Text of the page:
Wednesday, July 18, 2012

Book Review: Hermeneutics: An Introduction

Anthony Thiselton is the leading conservative voice in the field of hermeneutics, having written several major books and countess articles on the topic. Additionally, he has written a major commentary on 1 CorinthiansHermeneutics: An Introduction comes to us as his attempt to write an introductory text for the student and general reader.

The book begins in the first two chapters by laying a brief theoretical foundation for further discussion. Hermeneutics, according to Thiselton, is focused on the entire event of communication, encompassing author, text, and reader. Thiselton advocates a philosophical hermeneutics built off of Speech Act Theory and this is clear from the beginning. He also presses home Grant Osborne's notion of a hermeneutical spiral, the need for us to be aware of what we bring to the text both in terms of perspective and pre-understanding.

The third chapter covers Jesus' parables. Thiselton placed it in the book as a case study to try to give readers an idea of how to put hermeneutics into practice. Thiselton marches through the variety of interpretive methods applied to the parables and weighs in on what he sees as strengths and weaknesses. This is done as he examines many of the key interpreters of the 20th century. Thiselton seems to favor a variegated and flexible hermeneutic that cobbles together the best parts of a variety of approaches.

The remainder of the book functions as a history of hermeneutical theory, beginning with Second Temple Judaism all the way to the present. As he did in the chapter on parables, Thiselton works through major figure after major figure (or major document like the LXX). Some figures get very brief treatment (the patristic and medieval period get one combinded chapter). Others, like Gadamer and Riceour get whole chapters to themselves. He begins by providing brief biographical material and then detailing their hermeneutical methods. He concludes by assessing their work. These assessments cover both hermeneutical and theological matters as Thiselton is concerned with the impact hermeneutics has on theology and is concerned to uphold historic orthodoxy.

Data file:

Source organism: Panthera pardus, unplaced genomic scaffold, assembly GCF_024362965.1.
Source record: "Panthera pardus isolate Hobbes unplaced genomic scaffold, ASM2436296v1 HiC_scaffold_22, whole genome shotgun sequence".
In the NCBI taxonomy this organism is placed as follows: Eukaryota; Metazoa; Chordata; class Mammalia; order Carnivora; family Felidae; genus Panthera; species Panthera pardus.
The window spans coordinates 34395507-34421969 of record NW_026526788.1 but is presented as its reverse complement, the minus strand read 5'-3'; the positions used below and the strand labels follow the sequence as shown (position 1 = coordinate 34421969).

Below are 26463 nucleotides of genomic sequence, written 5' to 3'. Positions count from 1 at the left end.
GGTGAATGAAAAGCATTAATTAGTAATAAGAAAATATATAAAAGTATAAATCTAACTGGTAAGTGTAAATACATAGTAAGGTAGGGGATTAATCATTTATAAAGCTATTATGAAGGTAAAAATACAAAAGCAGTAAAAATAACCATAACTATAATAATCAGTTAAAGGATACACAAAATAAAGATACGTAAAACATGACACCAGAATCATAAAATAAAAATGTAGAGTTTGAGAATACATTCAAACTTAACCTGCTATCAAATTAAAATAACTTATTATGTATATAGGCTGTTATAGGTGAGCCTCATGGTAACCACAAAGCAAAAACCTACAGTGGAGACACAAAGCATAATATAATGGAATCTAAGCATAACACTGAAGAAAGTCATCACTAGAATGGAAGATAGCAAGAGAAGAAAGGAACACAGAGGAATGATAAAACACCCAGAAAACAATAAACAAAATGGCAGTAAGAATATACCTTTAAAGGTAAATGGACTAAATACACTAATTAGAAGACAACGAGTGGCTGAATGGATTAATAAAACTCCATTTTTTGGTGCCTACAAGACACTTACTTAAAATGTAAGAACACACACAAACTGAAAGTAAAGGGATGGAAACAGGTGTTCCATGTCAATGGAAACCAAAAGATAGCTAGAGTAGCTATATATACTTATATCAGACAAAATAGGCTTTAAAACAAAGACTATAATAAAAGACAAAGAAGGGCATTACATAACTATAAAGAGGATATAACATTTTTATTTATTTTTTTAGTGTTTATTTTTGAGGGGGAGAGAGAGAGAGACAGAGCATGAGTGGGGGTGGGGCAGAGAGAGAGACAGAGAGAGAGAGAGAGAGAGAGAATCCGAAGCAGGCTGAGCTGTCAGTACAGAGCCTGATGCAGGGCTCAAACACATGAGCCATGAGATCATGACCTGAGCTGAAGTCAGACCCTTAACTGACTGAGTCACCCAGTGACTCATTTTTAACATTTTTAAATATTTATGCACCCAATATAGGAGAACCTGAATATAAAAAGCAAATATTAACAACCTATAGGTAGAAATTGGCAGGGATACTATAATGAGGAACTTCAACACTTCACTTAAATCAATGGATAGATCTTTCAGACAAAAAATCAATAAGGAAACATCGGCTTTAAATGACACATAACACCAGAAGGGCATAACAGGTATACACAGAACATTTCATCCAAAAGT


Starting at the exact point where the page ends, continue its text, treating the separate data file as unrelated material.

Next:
Thiselton concludes by examining matters that he could not fit into the book in other places (like a brief discussion of inspiration) as well as a look forward at 'politeness theory,'  which he views as a potentially positive development in linguistics.

There is a lot to like and a lot to dislike about this book. It's jammed with great material. It's amazing that Thiselton could boil down so much material into such a short space (relatively speaking) without oversimplifying matters. Additionally, I appreciate his emphasis on historical context, not just of the biblical text, but of the people he writes about. The way Thiselton writes helps convince you of his method.

However, as was my concern with his introduction to Paul, he hasn't completely hit his audience. There is absolutely no way that the general reader could work through this book. One of the ways Thiselton saves space is by frequently not defining terms and concepts, or by only making passing references to sources of influence, like 'Via advances the actants of Propp and Greimas' (199 - emphasis original). After that sentence a new paragraph starts. Prior to that the word actant had appeared once, and was undefined. How many general readers would understand his point? Even how many masters students would?

I also wish that the book was about twenty or so pages longer with more summary, especially when dealing with the earlier history of hermeneutics. I would have rather read an overview and assessment of main trends within patristic hermeneutics than read a collection of brief overviews of different people, overviews that I probably could have gotten out of a good dictionary.

As you can tell, this book is an introduction to hermeneutical theory. It is not the practical book that Osborne's hermeneutical spiral is. So know that before you pick it up. However, if you have some background, this could be a good introduction to philosophical hermeneutics. Additionally, as it does cover a who's who of hermeneutics and key biblical interpreters, it's an invaluable bibliographic resource. For that reason I could see using it as text in an advanced class on hermeneutics in a seminary very profitably. 

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